The attack on America on Sept. 11 set off alarms everywhere. We were shocked to discover that few Foreign Service officers were fluent in Arabic or Farsi, the dominant languages of the Middle East. We didn't know much about Islam. Children grew up on the engrossing and romantic "Tales of the Arabian Nights," but few parents thought much about the implications of women portrayed in veils and harems, as the property of men.
College students grooved on "The Rubaiyat" by Omar Khayyam, the medieval Persian poet and philosopher, whose poetry was tailored to Western sensibility by the 19th century English translator Edward FitzGerald in "A Jug of Wine, a Loaf of Bread -- and Thou." There's a small park on Embassy Row in Washington dedicated to the poem. The popular culture glibly entertained us with tales of flying carpets and genies popping out of magic bottles, and serious study of Islamic history and culture was grossly neglected.
Multiculturalism and increasing tension in the Middle East have changed all that, but we haven't improved the education of our children about Islam or the roots of Islamist terrorism. An insidious campaign to mislead, misinform and disinform is at work in the textbooks of the public schools. Do you know what your children are reading today?
A new report by the American Textbook Council, an independent research organization that monitors the quality of textbooks, is a new wake-up call. In "Textbook Troika: How publishers, activists and multiculturalists keep students in the dark about Islam," Gilbert T. Sewall, the director of the council, documents the malign influence Muslim activists exert on social studies texts. Not only do texts distort historical fact, but "disinterested scholarship" is in jeopardy, threatened by a gathering perfect storm of academic failure and fatuousness.
Muslim activists intimidate naive editors with misinformation in the name of "diversity" and "sensitivity." Unpleasant facts are replaced by euphuism, and timid publishers who know better are drawn into a propaganda con game. There's big money in textbooks, and publishers are tempted to defer to whomever exerts the most pressure. An uncritical and even reverential treatment of Islam rises in direct proportion to diminished respect for Western achievement.
Muslim apologists are hardly alone in attempting to present their faith uncritically in textbooks. Christians, Jews, Hindus and others simply don't enjoy the same clout in an environment of unquestioned multiculturalism. Islamists fuse faith with political activism and bully academic writers, editors and state bureaucrats responsible for overseeing curriculum standards.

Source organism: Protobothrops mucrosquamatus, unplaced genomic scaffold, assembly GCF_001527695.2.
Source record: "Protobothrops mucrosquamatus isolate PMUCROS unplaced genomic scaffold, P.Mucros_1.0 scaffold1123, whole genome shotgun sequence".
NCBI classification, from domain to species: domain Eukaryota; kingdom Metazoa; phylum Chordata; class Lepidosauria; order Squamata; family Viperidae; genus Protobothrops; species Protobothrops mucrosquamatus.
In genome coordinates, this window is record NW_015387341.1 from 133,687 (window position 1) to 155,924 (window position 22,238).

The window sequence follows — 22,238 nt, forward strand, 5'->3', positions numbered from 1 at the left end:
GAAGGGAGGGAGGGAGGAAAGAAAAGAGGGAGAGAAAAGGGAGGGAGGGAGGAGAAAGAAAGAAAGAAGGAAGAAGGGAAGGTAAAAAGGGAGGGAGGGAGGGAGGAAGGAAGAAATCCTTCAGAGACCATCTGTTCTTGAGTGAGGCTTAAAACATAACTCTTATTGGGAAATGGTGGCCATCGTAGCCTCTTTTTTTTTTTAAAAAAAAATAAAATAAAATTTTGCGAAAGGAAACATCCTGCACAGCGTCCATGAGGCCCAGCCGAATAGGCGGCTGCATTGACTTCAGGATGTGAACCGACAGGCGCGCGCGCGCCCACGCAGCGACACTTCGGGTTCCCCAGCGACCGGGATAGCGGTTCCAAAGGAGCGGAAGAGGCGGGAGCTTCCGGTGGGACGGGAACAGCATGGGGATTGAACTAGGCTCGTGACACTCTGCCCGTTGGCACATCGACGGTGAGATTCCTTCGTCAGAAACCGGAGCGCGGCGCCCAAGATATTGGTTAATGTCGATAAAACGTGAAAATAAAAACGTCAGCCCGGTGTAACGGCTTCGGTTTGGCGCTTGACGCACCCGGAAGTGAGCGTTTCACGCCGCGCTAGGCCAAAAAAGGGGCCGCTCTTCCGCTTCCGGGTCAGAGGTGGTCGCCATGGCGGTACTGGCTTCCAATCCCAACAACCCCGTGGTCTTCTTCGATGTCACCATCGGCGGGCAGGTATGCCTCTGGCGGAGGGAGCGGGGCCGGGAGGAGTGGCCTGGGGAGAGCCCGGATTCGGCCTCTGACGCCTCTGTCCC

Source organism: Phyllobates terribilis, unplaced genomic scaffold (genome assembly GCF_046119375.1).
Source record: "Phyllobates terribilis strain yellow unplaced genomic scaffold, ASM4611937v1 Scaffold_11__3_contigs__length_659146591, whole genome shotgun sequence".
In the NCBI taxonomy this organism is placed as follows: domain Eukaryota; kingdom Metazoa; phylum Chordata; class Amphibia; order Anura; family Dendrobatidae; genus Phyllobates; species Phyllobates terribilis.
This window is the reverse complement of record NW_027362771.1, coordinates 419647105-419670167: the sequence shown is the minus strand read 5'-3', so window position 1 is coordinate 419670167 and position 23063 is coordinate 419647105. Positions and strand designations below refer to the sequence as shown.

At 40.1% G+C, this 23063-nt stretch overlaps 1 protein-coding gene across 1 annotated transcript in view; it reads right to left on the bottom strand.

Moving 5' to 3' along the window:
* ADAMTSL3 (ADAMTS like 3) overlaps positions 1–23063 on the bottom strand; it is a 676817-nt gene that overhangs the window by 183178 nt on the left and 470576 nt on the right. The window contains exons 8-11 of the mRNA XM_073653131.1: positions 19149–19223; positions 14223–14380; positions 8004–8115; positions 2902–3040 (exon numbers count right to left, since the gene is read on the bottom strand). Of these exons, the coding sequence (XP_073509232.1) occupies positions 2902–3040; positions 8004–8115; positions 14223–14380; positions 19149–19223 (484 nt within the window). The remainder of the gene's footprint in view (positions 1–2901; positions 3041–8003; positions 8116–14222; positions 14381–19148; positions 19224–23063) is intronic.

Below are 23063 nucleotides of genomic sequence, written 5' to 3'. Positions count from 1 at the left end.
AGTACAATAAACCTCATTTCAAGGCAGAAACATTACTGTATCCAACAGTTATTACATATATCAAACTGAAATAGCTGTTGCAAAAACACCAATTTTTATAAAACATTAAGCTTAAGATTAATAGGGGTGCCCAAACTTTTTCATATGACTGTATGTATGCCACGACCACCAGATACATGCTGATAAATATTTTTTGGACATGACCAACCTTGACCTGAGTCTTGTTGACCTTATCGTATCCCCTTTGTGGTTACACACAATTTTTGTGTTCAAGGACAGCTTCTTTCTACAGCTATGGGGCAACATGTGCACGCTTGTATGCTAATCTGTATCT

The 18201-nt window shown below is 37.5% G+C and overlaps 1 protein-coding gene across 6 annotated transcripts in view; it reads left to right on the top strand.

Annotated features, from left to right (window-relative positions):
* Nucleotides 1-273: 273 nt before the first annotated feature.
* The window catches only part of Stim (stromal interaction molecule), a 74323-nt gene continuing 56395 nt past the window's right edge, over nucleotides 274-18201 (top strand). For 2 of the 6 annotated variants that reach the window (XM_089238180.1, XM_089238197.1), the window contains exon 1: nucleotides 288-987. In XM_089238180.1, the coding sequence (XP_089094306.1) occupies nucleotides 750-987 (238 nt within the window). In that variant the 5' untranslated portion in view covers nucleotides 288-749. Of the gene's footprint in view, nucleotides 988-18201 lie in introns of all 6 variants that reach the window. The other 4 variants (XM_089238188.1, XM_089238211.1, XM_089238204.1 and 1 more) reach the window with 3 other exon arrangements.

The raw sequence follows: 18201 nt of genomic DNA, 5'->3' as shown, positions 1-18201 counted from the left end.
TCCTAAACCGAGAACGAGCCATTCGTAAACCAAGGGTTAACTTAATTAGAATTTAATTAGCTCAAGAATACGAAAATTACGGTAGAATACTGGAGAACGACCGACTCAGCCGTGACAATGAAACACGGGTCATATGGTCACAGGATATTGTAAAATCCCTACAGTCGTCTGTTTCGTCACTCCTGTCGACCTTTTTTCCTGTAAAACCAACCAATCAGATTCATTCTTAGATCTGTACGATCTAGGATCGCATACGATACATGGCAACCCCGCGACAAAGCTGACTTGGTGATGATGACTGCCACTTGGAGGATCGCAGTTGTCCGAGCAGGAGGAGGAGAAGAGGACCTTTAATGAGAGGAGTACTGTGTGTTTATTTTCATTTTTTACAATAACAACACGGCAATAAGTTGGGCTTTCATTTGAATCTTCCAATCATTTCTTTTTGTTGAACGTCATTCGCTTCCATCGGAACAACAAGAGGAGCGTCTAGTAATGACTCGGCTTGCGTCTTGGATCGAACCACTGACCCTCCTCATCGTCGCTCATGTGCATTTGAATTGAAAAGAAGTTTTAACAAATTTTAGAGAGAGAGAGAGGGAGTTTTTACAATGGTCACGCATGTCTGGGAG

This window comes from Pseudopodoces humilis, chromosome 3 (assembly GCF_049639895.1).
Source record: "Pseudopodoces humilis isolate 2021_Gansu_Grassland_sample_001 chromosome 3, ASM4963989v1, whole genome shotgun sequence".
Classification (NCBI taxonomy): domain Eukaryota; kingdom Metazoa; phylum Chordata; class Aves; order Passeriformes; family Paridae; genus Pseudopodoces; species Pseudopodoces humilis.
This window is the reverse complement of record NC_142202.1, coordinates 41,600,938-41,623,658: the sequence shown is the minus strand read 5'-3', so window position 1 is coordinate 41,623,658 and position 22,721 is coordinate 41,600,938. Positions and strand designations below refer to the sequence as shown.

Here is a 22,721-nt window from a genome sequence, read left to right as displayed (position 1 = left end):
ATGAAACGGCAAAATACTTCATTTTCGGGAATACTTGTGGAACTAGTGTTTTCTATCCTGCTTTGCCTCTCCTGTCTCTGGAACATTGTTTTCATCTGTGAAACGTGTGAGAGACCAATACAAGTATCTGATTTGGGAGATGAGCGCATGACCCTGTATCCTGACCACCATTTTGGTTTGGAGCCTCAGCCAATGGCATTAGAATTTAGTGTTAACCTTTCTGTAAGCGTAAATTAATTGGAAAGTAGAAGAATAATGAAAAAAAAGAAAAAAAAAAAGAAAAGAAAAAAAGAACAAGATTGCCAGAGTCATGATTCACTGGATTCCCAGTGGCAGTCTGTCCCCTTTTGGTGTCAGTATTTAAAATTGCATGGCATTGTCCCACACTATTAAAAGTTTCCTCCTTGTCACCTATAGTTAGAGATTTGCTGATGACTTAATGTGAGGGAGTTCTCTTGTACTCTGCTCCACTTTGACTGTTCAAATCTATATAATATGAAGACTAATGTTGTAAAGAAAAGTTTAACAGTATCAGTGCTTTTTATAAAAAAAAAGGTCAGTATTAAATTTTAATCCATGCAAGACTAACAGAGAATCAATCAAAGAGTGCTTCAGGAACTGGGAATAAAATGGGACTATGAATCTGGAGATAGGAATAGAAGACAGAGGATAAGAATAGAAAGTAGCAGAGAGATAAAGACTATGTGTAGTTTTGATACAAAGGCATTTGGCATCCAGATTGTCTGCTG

The most important place to push the hot button is in California, mandated by its sheer size. Meeting state standards is big business worth hundreds of millions of dollars for publishers after texts are adopted. California, which is especially sensitive to political correctness, buckles easily under the bullying of the California-based Council on Islamic Education (CIE), which with other Muslim groups spreads Islamic propaganda through the newspapers, film and television studios. Islamic groups pursue a rich textbook market in Massachusetts, New York and Virginia, as well.
The textbook publishing troika consists of Pearson, McGraw Hill and Houghton Mifflin. When McGraw Hill and Houghton Mifflin sought definitions of "jihad" and "sharia," they cowered under Muslim intimidation. Instead of showing the links connecting religion, law and ritual, they simply dropped all discussion of them. There is no mention of the Islamic mistreatment of women, homosexuals and members of other faiths.
The Teachers' Curriculum Institute (TCI), a relatively new company in the California textbook market, produces a social studies series titled "History Alive!" Teachers know it for its amateurishness and wealth of errors, but it is nevertheless popular for its trendy multicultural treatment of history. A seventh-grader who reads a Prentice Hall textbook will learn that medieval Islamic Spain was a "multicultural society." (This is news.) An ambiguous "team of terrorists" is responsible for Sept. 11; the religion of the hijackers is not mentioned. (How convenient.)
The Council on Islamic Education (CIE), which Sewall describes as an organization of "injustice collectors," has exerted enormous power over textbook publishers, forcing revisions and rewrites while managing to conceal exactly how much it controls content." What is in fact a propaganda machine," says Sewall, "presents itself as a resource center and scholarly authority."
Trusting parents are easily gulled into believing that their children's textbooks are based on legitimate scholarship. Americans stretch out to accept other faiths in good faith and with good humor, and are especially sensitive to the Muslim cry of scape-goating. But Sewall's disturbing research wistfully recalls the simple and innocent poetry of Omar Khayyam:
"The Moving Finger writes; and, having writ, Moves on; nor all your Piety nor Wit Shall lure it back to cancel half a Line, Nor all your Tears wash out a Word of it."
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